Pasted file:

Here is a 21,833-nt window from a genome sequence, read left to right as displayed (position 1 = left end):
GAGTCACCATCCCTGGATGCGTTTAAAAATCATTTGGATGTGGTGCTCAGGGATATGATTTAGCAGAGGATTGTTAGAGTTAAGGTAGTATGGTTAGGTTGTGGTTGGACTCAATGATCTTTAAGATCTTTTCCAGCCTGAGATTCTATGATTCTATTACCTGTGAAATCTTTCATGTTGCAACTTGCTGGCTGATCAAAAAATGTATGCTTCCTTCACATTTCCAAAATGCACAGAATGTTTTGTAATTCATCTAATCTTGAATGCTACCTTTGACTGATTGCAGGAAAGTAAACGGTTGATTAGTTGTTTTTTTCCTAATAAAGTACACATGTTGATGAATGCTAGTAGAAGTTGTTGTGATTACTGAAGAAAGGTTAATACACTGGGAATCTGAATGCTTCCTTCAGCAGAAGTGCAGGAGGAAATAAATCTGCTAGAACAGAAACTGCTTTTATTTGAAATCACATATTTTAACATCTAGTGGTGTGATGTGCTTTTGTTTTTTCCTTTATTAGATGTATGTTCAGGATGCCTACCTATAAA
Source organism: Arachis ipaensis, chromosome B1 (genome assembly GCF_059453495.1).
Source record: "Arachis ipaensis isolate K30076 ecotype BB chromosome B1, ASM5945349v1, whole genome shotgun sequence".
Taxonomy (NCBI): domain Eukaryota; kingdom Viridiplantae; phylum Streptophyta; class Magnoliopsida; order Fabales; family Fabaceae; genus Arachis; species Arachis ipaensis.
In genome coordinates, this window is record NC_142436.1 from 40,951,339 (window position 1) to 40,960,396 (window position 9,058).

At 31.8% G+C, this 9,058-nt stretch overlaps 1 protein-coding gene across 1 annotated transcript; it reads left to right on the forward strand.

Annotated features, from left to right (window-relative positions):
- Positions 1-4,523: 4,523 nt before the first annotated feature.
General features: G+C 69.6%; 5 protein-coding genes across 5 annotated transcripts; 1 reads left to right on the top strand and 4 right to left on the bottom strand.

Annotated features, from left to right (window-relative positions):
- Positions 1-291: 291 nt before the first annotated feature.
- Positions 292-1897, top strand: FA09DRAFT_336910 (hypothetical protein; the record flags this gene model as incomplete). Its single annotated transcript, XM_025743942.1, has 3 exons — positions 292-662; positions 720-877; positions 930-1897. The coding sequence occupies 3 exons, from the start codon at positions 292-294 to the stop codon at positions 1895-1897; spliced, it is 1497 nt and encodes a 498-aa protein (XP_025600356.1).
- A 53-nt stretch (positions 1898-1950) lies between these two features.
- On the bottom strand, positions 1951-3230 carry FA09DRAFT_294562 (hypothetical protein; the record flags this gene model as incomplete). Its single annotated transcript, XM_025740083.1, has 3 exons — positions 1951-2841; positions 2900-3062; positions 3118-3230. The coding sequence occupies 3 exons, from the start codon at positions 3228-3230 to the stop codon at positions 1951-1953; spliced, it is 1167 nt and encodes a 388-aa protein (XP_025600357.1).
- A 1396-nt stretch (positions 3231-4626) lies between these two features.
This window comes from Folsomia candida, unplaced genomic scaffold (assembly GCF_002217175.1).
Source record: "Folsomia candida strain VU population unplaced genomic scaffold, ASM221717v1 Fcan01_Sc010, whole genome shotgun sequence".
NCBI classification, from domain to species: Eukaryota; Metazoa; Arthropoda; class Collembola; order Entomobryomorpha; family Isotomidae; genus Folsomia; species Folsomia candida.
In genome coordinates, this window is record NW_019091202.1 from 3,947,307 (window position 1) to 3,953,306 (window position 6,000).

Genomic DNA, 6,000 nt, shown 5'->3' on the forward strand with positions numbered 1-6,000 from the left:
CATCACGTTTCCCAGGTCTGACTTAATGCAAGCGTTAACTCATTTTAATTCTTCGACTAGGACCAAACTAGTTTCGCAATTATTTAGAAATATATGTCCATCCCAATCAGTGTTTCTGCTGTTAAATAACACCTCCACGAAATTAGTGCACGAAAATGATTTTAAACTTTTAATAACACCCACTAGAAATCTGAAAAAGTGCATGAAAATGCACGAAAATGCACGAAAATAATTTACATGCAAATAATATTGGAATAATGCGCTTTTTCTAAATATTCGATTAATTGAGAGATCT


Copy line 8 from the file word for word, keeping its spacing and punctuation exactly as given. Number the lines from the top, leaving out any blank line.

Annotated features, from left to right (window-relative positions):